Some say the Million Dollar Highway got its name from the amount of money it took to construct the highway through the mountains, and others say it’s representative of all the gold that was found in the region between Silverton and Ouray. Regardless of which reason it is, nobody can dispute the fact that the drive is full of amazing scenic views, as you pass between multiple 14000 foot peaks.
We headed out of Mancos around 9am on Monday morning, planning on getting to Ouray by lunchtime if we bypassed stopping in Durango and Silverton. We had looked up several geocaches along Highway 550, so between those and picture-taking stops, we knew it would take us several hours to reach our destination.
Just past the Durango Mountain Resort, we turned off Highway 550 onto Cascade Falls Rd.
The road ran along a creek, past several campsites and summer cabins.
The geocache was supposed to be about a mile back on this road, but it deteriorated pretty quickly, so when we had the opportunity to turn around at this little cabin, we took advantage of it.
We definitely could use something with a little more ground clearance if we’re going to be taking these backroads much!
Back on 550, we continued north towards Silverton, and had 2 more geocaches before we got there. The next one was a little easier – close to the road and with a clue that led Bryce right to the cache location.
Near the cache were these interesting-looking plants . . . I think they look like hostas just getting started.
We were climbing in elevation now, and the mountain peaks were beginning to surround us.
The views were absolutely breath-taking!
After several switchbacks and steep grades, we reached the summit of Molas Pass and stopped to take a few pictures. Tom and the boys headed right up to the overlook.
I joined them, where we enjoyed the view of Little Molas Lake and the surrounding mountains.
We took pictures of each other,
and swapped cameras with a family from San Antonio to get a family picture on top of the mountain.
From the top of the pass, we began our descent into Silverton, with one more geocache along the way. This one made our GPS a little crazy, trying to get us to turn down a trail that was only a couple of feet wide! We were able to park in a snowplow lot, though, and walk down the trail.
Nicolas zeroed in on this one pretty quickly, too, and after signing the log, we continued down the mountain, enjoying more spectacular views!
As we approached the little town of Silverton in the valley, we could see the train tracks for the Durango-Silverton train, and it actually arrived shortly after we did.
We’re planning on taking the train ride sometime in June, so we weren’t planning on stopping in Silverton on this trip.
This is the section of Highway 550 that is referred to as the Million Dollar Highway, and it’s not a recommended route for trucks and RVs.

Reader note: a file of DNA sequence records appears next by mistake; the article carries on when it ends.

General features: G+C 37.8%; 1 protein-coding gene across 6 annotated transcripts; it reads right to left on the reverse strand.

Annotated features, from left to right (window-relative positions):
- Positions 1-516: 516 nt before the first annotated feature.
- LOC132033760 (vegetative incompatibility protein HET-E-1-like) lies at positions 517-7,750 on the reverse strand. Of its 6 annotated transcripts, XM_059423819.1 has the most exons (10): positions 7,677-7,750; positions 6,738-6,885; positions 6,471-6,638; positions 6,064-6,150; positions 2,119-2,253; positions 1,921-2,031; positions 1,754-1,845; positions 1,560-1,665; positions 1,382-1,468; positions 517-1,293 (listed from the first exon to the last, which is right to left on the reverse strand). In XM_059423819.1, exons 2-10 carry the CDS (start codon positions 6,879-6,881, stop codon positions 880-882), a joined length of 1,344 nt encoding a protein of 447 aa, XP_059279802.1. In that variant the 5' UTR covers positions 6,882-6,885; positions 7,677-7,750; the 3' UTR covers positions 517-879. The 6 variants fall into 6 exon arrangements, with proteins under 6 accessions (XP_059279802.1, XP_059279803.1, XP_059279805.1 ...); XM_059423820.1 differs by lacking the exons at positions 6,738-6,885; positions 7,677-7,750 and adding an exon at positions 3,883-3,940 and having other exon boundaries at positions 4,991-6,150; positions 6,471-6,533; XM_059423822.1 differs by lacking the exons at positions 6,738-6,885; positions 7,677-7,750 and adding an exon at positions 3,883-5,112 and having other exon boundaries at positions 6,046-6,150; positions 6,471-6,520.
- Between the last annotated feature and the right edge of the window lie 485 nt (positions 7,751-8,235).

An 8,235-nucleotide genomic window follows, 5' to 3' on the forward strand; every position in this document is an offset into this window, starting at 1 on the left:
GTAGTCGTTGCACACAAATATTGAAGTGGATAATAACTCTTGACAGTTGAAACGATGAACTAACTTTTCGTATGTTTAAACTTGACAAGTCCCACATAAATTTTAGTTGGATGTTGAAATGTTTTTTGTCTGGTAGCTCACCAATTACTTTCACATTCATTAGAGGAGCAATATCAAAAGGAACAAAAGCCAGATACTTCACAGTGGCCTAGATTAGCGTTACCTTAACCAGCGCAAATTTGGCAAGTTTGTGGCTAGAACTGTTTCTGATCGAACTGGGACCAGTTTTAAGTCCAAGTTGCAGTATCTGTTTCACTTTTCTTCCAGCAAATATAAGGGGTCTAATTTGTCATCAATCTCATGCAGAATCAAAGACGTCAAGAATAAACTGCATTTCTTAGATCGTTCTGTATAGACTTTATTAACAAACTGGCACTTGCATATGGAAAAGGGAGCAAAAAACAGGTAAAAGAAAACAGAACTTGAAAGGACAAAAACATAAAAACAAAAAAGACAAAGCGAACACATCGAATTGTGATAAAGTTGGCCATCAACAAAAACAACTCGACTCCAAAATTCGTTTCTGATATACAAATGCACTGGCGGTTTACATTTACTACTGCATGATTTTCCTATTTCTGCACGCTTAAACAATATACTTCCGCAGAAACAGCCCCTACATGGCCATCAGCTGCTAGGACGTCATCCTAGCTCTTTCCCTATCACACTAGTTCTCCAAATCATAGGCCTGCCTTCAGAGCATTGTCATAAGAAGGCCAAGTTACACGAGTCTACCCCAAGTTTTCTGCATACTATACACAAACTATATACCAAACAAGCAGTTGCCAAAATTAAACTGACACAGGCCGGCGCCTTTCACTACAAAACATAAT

In fact, the Mountain Directory says, “It is not a designated truck route and if you have driven it you will understand why. There are numerous steep grades, sharp curves, and in many places almost no shoulder at all before the edge of the mountain.”
We saw LOTS of these signs!
Regardless of all the warnings, we saw several semis, and multiple RVs, including some big ones! Bicycles, too – lots of them!
North of Silverton we started seeing the remnants of the numerous gold mines that had been in the area, some in better shape than others.
There are several “ghost towns” along this stretch of road, also, but most of the roads leading to them are only suitable for 4x4 vehicles, so we didn’t chance it.
As we climbed to the top of Red Mountain Pass, the switchbacks got really intense,
From the summit of Red Mountain Pass, at 11,018 feet, it was all downhill into Ouray, and the road got even more exciting!
There were tunnels,
which they couldn’t resist touching!
This location of a virtual geocache was a memorial to the snowplow drivers who keep this road clear in the winter,
three of whom have lost their lives on Red Mountain Pass.
While the brakes were cooling on the car, Bryce and I explored a waterfall on the side of the road.
As we continued our descent, we stopped at the entrance to the Alpine Loop 4x4 road . . . the boys instantly recognized the spot as the location of an episode of one of their favorite shows – Top Gear.
Minivans may have made it up this rough road (through the magic of television!), but we weren’t going to try it in our car!
The last stretch of road before we reached Ouray had lots of sharp curves and huge dropoffs, right at the edge of the road . . . I was glad I wasn’t driving!
These falls were so huge, I had to take several pictures and merge them together to get the full effect!
We tried looking for the geocache, but there were lots of people at this popular spot, and we had to be kindof discreet . . . most of us, anyway!
Finally, we reached our destination,
the little 1880s town of Ouray, Colorado. It’s a cute town, with lots of old buildings, and surrounded by mountains.
We were all pretty hungry by the time we got there, so on the advice of another visitor, we went to Maggie’s Kitchen.
They were supposed to have the best burgers in town, and they had pulled pork as their lunch special. We were all going to get the pulled pork, but the guy in front of us in line got the last one! The guys all got burgers, and I ordered a chicken sandwich. The chicken was pretty good, but those burgers looked great!
Some of the 4x4 roads that we saw on the way looked like a lot of fun, so we’ll have to see if we make the drive up here again!
The drive to Ouray was challenging and exciting, and we really enjoyed it . . . and the little town of Ouray was really nice, too . . . it was a great way to spend our Memorial Day! All that was left now was the drive back!